The smaller diameter gas pipelines that hook up the homes in the neighborhood are something that you can’t avoid. They are actually the source for more explosions that the big lines and almost always because someone was digging with a backhoe or augur and had not marked the location of the gas line. Generally if there’s a gas leak you will know it because the utilities put an odor gas in with it that smells like rotten eggs. You don’t smell that when cooking because it is consumed with the gas.

You probably won’t see many indications of the water and sewer lines above ground. Occasionally there may be a pumping station that is visible, but water never blows up, so that is one worry that you needn’t have. You major worry should be about pipeline failures – water main breaks mainly – and the potential for failure of the pipes leading to and from your house, especially if you are looking at an older or historic home.  Occasionally you will seem stories about sink holes opening up in streets or lawns because of broken water mains underneath; however, most people, including potential home buyers never really think about that,, since they can’t normally see anything above ground.

If you live in an area that has storm sewers you may occasionally experience backups (maybe into your basement) or overflows if a really bad storm dumps more water in a short period of time than they can handle. You may find that your insurance won’t cover any damage, so check with your agent to see what’s covered and what’s not. Neither the water or sewer lines have much impact on home prices unless you get a buyer who is freaked out about having to pay the water and sewer bills. People moving into an area with city water and sewers are often shocked at those bills because they seemed to be paying nothing for their well and septic systems.

The bottom line here is that there are some real and many imagined dangers when living next to any of these utility sites or underground easements. The real danger is that the home that you might be considering will have a stigma attached because of them that will impact the resale value when it’s time for you to sell. Ask your Realtor what he/she thinks the impact might be at re-sale time.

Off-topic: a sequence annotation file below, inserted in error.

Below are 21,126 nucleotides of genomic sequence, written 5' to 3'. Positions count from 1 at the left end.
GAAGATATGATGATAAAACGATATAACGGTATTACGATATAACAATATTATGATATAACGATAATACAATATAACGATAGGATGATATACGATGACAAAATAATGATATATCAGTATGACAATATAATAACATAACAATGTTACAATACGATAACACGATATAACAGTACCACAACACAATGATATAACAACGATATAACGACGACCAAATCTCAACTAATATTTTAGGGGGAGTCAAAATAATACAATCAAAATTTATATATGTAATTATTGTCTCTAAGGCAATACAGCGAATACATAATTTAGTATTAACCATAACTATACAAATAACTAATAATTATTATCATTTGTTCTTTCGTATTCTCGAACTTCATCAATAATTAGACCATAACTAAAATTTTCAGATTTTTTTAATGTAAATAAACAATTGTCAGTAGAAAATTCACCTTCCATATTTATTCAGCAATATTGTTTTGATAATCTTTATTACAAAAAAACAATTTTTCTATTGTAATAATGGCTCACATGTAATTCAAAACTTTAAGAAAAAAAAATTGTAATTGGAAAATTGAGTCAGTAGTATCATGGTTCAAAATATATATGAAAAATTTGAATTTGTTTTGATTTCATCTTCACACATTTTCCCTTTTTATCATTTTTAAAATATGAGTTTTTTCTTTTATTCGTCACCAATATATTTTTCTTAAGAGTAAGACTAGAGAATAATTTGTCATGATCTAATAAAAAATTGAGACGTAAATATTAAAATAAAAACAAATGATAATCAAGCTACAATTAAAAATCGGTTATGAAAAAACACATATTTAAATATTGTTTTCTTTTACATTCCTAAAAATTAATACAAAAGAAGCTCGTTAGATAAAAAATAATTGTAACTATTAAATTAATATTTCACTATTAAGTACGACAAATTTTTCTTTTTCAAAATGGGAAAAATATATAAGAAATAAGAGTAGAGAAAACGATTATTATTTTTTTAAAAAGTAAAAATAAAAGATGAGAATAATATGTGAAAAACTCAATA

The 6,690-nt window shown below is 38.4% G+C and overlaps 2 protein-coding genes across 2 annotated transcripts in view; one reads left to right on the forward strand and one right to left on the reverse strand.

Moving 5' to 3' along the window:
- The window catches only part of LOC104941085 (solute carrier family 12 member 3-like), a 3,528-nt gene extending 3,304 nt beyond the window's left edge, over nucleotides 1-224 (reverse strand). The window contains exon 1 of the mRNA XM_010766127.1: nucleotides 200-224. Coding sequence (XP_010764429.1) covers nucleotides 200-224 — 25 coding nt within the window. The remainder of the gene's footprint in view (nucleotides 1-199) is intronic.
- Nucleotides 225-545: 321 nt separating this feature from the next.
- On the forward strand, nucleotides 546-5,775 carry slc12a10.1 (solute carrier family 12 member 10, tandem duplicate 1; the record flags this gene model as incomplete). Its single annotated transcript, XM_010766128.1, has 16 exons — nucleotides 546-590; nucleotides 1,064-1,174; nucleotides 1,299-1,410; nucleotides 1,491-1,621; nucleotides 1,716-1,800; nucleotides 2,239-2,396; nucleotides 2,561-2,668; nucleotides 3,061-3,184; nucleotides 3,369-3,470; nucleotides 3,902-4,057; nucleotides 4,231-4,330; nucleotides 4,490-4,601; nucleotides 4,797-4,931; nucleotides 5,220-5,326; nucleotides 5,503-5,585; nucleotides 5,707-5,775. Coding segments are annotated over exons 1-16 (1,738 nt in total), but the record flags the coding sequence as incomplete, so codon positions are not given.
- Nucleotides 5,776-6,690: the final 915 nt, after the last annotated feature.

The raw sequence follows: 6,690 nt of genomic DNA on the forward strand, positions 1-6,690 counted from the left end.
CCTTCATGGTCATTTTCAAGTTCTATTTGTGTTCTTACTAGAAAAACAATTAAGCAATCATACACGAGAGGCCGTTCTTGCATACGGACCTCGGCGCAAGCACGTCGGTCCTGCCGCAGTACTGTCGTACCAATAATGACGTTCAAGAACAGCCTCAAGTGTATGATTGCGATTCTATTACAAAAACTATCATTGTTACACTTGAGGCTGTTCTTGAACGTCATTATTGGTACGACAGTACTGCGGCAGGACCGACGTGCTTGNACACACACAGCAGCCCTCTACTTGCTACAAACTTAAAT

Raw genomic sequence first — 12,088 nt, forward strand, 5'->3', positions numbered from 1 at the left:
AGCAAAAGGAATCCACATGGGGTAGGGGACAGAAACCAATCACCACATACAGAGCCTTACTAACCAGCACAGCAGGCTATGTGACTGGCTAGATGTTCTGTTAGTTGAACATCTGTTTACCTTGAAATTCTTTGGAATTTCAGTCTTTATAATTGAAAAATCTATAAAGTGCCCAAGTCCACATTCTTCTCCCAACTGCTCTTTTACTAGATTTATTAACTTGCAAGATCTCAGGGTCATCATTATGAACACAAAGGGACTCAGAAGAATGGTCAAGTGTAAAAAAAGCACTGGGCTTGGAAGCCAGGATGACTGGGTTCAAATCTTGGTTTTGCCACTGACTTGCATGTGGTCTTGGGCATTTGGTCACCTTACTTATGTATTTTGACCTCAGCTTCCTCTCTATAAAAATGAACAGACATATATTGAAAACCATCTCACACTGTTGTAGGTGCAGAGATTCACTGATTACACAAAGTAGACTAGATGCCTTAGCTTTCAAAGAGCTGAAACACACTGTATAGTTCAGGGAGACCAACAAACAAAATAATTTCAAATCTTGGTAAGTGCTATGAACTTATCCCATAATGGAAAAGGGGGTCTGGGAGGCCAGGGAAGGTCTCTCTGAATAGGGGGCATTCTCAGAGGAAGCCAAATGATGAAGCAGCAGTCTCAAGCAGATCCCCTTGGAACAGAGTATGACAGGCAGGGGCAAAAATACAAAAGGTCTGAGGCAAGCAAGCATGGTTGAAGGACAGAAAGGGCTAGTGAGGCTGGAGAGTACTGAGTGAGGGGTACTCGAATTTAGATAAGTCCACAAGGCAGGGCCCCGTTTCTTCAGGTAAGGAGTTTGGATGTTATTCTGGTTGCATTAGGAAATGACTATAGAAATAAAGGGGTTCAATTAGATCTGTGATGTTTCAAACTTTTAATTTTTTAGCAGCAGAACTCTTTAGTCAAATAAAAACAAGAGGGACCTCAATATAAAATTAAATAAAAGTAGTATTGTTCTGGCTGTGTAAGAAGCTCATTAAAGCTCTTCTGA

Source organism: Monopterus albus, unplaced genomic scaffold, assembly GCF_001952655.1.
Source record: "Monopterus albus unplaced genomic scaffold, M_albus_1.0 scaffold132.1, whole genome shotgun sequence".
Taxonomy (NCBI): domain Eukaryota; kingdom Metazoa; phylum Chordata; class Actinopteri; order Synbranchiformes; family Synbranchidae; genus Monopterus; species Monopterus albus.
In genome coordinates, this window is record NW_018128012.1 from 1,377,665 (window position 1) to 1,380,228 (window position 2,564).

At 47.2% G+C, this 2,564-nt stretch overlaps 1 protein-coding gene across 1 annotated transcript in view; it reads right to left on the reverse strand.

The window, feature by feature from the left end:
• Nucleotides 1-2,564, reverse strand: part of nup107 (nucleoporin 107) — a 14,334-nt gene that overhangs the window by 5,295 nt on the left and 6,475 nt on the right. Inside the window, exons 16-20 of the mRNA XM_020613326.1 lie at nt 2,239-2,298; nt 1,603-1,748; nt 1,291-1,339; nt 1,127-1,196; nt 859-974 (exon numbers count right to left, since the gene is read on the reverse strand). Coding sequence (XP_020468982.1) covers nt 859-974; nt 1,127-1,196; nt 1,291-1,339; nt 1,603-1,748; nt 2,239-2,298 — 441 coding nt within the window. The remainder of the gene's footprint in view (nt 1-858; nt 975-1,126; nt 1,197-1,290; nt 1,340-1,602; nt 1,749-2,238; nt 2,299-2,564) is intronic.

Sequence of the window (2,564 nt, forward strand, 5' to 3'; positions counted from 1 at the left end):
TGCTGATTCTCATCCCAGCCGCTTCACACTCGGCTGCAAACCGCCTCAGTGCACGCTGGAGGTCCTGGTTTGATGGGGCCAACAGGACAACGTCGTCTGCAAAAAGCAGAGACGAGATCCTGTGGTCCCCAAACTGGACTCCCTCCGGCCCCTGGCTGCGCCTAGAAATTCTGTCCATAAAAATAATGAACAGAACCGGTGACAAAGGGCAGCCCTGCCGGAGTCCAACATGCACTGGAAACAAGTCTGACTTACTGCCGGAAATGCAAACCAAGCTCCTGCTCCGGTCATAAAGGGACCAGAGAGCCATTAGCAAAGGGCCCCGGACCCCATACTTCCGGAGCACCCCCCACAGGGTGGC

Rate this item
(0 votes)
Norm Werner

Norm Werner is a Realtor at the Milford office of Real Estate One serving the southeastern Michigan area of Oakland and Livingston Counties. Norm specializes in residential real estate. Norm lives and works in Milford Michigan and is married to Carolyn Werner. Norm and Carolyn live in a historic home just three blocks from downtown Milford, with their two dogs - Sadie and Skippy. Norm specializes in the historic homes of Milford and the surrounding area and is on the Board of Directors of the Milford Historical Society. Norm especially enjoys working with first time buyers and those at the other end of the real estate spectrum who are downsizing into their retirement home. 

In addition to his web site, Norm also owns and m,aintains web site, the web site. He is also the webmaster for and the web site and the MilfordCar web site, as well as his church web site - In addition to blogging about real eastate, Norm has a personal blog - - on which he shares inspirational messages and the occasions personal observation about life.

Agent Resource

Limited time offer - 50% off - click here

Realty Times

From buying and selling advice for consumers to money-making tips for Agents, our content, updated daily, has made Realty Times® a must-read, and see, for anyone involved in Real Estate.